Mrs Zuweira Lariba Abudu, Minster Designate, Gender, Children and Social Protection, says the achievement of gender equality is the attainment of human rights and a prerequisite for sustainable development.
“Gender Equality and Women Empowerment remain powerful strategies for reducing poverty levels, social injustices among women, improving health standards and enhancing the efficiency of public and private sector investments and domestic finance globally,” she said.
Mrs Abudu made this remarks in a speech read on her behalf by Mr Mawutor Ablorh, Director, Ghana Productive Safety Net Project, at a validation meeting for the National Framework on engaging Traditional Authorities and Faith- Based Leaders to address gender inequalities and harmful cultural practices.
The Framework seeks to guide them in the process of addressing gender inequalities and harmful cultural practices as well as promote gender equality and the rights of women, girls and persons living with disabilities in communities.
Mrs Zuweira said despite national and international legislations and commitments, such as the African Women’s Decade (AWD) 2010, and the Ghanaian Constitution and laws prohibiting discrimination and dehumanising practices, acts of violence, abuse and gender discrimination continued to persist in Ghana.
She noted that negative cultural practices such as widowhood rites, trokosi, Female Genital Mutilation, child marriage, witchcraft accusations and trial by ordeal among others, hindered attainment of gender equality in the country.
The Minister Designate said the Ministry found it vital to engage all stakeholders, including Traditional Authorities, Faith-Based leaders, Civil Society Organizations (CSOs) and other state and non-state actors for the collective gain of gender equality and equity at all levels in the country.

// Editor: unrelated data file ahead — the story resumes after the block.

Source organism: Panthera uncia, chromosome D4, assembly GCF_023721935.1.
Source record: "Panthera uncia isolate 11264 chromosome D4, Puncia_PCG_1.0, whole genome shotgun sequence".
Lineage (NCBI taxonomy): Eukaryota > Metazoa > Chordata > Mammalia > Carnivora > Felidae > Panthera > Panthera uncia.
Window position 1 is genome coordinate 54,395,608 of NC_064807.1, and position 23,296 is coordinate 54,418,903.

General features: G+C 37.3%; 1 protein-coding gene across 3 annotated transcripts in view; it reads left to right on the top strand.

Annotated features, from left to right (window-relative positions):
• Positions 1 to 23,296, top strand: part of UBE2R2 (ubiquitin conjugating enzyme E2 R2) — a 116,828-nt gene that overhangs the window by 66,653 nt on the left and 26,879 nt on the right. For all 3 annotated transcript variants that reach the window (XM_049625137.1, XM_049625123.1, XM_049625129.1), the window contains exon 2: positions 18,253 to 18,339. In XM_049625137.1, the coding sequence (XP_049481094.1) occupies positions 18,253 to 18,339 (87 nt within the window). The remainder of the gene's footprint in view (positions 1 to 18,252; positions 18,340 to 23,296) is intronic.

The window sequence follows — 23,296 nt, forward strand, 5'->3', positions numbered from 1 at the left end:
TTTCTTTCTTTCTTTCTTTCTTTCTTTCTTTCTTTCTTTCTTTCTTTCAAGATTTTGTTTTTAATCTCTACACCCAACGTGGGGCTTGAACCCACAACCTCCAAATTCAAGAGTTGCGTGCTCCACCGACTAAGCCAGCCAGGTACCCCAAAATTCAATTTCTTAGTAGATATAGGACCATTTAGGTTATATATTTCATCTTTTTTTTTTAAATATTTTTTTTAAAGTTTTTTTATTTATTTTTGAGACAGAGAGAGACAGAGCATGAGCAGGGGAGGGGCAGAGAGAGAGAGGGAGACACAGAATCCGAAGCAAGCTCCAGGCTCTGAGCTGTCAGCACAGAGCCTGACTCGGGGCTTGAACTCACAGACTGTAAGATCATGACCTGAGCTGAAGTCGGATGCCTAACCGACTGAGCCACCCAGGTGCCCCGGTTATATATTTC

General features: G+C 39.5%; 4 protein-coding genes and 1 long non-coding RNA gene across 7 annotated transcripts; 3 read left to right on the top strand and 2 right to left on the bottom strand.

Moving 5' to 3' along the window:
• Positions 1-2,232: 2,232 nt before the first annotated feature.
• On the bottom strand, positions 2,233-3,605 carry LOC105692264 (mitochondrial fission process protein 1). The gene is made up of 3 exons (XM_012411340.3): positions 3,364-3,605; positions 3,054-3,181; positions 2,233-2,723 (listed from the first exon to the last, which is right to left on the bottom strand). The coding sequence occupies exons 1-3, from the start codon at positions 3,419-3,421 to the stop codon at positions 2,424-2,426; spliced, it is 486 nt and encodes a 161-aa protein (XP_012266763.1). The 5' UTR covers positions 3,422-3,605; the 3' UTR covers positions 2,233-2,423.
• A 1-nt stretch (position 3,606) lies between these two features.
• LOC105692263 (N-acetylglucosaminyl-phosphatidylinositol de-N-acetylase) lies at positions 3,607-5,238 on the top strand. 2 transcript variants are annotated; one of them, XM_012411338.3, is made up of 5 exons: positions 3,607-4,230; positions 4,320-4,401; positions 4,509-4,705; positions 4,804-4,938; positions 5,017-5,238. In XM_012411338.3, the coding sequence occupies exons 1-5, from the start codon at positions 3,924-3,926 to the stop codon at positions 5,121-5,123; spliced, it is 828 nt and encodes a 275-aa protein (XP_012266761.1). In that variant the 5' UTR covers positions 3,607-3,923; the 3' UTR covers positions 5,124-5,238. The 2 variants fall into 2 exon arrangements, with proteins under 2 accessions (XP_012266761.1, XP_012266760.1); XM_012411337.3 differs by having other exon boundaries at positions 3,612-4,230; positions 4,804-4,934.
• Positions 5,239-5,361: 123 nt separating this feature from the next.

“This is the way to go as we approach the time set for ourselves globally to achieve the Sustainable Development Goals in 2030,” she stated.
Mrs Abudu said engagements in previous years with some traditional authorities as “He for She” ambassadors, now advocates for the elimination of all forms of violence against women and girls, showed that they were not guided by any formal structure in dealing with issues on Gender-Based Violence and harmful practices.
Dr Afisah Zakariah, Chief Director, Gender Ministry, urged stakeholders to own and utilise the document to contribute to a successful implementation in the long term for sustainable development.
She said the Ministry was mandated to work towards ending gender inequalities, all negative cultural practices and stigmatisation, whilst enhancing the quality of life of citizens and protecting the vulnerable in society against human rights abuses.
Therefore, Dr Zakariah said, the preparation of the framework started with soliciting views through consultative meetings of stakeholders in the northern and southern zones of the county and that it was time to validate it.
The Chief Director commended the United Nations Population Fund (UNFPA) for its continuous support to the Ministry and the Consultant for the efforts put in the project.
Mr Barnabas Yisa, Country Representative, UNFPA, called on stakeholders to systematically intensify efforts to address risks and protective factors while investing more time and resources in adopted approaches.
That, he said, would help promote gender equality, and prevent and respond to violence against young people.
“Much has been done, but much more is needed to ensure that Ghana is on track toward successfully eliminating all forms of violence against all vulnerable groups in the public and private spheres and we count on your continuous support.”
By Priscilla Oye Ofori, GNA